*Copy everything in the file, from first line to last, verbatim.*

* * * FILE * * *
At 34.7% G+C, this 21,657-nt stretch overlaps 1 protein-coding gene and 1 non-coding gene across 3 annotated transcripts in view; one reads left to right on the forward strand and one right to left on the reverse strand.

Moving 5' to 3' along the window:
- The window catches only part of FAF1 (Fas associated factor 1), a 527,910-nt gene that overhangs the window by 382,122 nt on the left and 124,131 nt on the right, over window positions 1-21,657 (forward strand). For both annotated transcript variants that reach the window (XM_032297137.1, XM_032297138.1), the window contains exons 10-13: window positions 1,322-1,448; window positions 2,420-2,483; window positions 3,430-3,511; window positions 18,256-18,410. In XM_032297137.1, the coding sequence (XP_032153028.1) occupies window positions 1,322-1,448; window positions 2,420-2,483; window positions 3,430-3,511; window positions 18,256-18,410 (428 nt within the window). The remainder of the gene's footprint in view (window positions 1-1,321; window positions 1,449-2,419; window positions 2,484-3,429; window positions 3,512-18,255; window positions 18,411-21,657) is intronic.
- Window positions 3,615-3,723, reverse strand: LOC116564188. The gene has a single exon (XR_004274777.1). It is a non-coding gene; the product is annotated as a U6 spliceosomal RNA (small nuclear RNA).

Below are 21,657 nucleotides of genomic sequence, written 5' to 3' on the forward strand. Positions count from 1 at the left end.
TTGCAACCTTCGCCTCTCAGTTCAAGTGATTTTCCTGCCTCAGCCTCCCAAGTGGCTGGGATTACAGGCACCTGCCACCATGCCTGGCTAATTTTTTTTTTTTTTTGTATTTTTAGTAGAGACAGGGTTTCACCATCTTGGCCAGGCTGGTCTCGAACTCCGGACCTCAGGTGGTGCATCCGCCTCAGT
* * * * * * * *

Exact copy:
At 34.7% G+C, this 21,657-nt stretch overlaps 1 protein-coding gene and 1 non-coding gene across 3 annotated transcripts in view; one reads left to right on the forward strand and one right to left on the reverse strand.

Moving 5' to 3' along the window:
- The window catches only part of FAF1 (Fas associated factor 1), a 527,910-nt gene that overhangs the window by 382,122 nt on the left and 124,131 nt on the right, over window positions 1-21,657 (forward strand). For both annotated transcript variants that reach the window (XM_032297137.1, XM_032297138.1), the window contains exons 10-13: window positions 1,322-1,448; window positions 2,420-2,483; window positions 3,430-3,511; window positions 18,256-18,410. In XM_032297137.1, the coding sequence (XP_032153028.1) occupies window positions 1,322-1,448; window positions 2,420-2,483; window positions 3,430-3,511; window positions 18,256-18,410 (428 nt within the window). The remainder of the gene's footprint in view (window positions 1-1,321; window positions 1,449-2,419; window positions 2,484-3,429; window positions 3,512-18,255; window positions 18,411-21,657) is intronic.
- Window positions 3,615-3,723, reverse strand: LOC116564188. The gene has a single exon (XR_004274777.1). It is a non-coding gene; the product is annotated as a U6 spliceosomal RNA (small nuclear RNA).

Below are 21,657 nucleotides of genomic sequence, written 5' to 3' on the forward strand. Positions count from 1 at the left end.
TTGCAACCTTCGCCTCTCAGTTCAAGTGATTTTCCTGCCTCAGCCTCCCAAGTGGCTGGGATTACAGGCACCTGCCACCATGCCTGGCTAATTTTTTTTTTTTTTTGTATTTTTAGTAGAGACAGGGTTTCACCATCTTGGCCAGGCTGGTCTCGAACTCCGGACCTCAGGTGGTGCATCCGCCTCAGT